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Of course, Jet Doctors would also be a solution, BUT, who wants little pieces of junk in an area where fuel and air are doing their dance.

I do like the look of safety wire, but any roadside repair would also require wire cutters. The springs or Nylocks make the most sense.

I safety wired my valve covers. Those bolts are only supposed to be just tight enough to prevent leaking. Unfortunately, one of my covers took a slight warp during welding on the AN8 nubs. That one requires the bolts to be a bit too tight for my likings. I'll have to fix that at some point.

@El Frazoo posted:

Bolted on valve covers really look cool.  Also, they really leak almost all the time.  The shoulder bolt arrangement for fastening is the pits, if you ask me.  You simply cannot beat the steel covers with the spring bale -- or is it bail??  Auto-adjusting for gasket compression over time. I ditched my cool looking Al finned covers for plain old VW covers, never looked back.

You're right, Kelly; all the aluminum bolt-on covers leak eventually.  I don't think I've ever seen a set NOT leak!  The only thing better than stock steel covers with the spring bales- Scat aluminum covers (with spring bales).  I have a set made out of sheet aluminum- they're pressed/formed into shape just like a stock steel cover, should radiate heat well and are really (and I do mean REALLY) light!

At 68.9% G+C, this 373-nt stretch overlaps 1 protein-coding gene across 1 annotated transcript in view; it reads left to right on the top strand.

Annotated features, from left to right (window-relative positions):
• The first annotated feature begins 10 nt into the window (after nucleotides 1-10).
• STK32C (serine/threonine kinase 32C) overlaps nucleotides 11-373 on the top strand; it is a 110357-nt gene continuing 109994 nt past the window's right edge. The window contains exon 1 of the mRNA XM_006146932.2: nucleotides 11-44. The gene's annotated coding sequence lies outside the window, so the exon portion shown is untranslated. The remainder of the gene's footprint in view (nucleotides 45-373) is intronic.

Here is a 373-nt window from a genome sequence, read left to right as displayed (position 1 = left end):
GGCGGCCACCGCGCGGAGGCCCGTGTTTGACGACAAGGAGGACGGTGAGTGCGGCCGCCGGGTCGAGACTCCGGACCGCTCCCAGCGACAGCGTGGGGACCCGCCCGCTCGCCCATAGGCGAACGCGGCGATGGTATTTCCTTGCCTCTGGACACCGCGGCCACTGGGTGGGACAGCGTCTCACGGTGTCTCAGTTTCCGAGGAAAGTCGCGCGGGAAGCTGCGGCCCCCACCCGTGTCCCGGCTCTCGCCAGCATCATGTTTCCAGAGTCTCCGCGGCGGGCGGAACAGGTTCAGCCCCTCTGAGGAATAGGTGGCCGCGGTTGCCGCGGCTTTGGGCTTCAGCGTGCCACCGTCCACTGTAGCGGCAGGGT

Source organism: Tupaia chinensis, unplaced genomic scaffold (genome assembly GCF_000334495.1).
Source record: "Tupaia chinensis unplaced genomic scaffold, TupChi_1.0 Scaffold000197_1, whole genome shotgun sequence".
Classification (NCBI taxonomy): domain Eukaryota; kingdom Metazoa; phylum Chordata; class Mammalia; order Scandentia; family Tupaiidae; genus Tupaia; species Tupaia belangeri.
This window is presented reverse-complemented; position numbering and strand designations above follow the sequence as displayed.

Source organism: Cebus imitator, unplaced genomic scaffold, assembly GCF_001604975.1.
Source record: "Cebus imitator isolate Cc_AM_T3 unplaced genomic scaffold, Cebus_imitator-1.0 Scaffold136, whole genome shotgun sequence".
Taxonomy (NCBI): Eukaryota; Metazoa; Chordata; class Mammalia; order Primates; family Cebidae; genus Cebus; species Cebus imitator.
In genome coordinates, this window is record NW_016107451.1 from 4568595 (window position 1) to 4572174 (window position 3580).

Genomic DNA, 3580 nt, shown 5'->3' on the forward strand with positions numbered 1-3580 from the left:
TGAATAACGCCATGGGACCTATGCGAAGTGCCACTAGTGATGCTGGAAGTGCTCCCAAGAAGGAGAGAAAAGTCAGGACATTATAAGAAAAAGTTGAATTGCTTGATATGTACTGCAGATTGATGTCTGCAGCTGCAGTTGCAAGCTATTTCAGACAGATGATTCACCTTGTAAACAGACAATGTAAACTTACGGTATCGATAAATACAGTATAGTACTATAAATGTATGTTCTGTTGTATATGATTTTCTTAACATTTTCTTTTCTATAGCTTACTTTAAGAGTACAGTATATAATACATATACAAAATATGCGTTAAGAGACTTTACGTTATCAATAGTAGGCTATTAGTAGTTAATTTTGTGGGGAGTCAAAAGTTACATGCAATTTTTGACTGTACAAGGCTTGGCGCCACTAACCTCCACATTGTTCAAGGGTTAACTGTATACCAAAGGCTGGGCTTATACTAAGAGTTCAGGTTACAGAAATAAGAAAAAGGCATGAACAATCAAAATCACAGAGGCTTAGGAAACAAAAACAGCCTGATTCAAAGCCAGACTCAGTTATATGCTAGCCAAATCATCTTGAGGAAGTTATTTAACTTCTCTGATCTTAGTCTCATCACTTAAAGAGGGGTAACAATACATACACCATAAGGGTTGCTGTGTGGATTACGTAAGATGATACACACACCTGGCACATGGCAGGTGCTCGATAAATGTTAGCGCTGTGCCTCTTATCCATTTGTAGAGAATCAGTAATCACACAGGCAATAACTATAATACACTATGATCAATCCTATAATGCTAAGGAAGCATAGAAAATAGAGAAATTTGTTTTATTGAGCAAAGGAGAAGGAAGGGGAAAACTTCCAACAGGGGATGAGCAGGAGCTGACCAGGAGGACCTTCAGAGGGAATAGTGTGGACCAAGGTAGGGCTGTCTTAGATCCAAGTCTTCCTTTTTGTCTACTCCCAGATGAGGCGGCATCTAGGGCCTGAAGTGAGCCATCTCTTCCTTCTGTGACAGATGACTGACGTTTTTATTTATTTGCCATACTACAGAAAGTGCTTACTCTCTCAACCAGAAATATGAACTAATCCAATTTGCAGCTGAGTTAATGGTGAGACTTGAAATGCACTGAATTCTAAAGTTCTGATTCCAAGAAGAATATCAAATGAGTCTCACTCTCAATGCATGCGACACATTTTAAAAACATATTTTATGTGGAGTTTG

lightened al valve covers

Going from stock valve covers (the 2 I have weigh 340, 349 grams) to the aluminum Scat covers (155, 158 g) saved 376 g (13.26 oz.)- something to watch for in the swap meet at the next show you go to.  Remember to ask for the bales (the covers I bought didn't have them)!  It doesn't look like Scat makes these in aluminum any more- they are available in stainless steel and weigh about the same as stock steel covers, so scouring the swap meets it will be.  Al


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  • lightened al valve covers
Last edited by ALB

The bail covers are really hard to beat. They DO work well.

However, my bolt-on P-replica/faux 547 covers don't leak. They may weep a tiny amount every once in a while, but do not drip. I milled a groove for an O-ring where the bolt shoulder rests. And safety-wired the bolts like Carlos, so I can't lose them.

@Carlos G I like that treatment of the rubber washers. That is DEFINITELY a source of dirt in the carbs.

You should be able to have the warped cover milled flat by a good machinist.

Now you guys have me concerned about my steel washers with rubber on the bottom I use for my air cleaners.

For a time I used Revmaster C-Channel valve covers but a couple of times I cut through the gasket when tightening them.  They are now in the box of stuff to give away at Carlisle.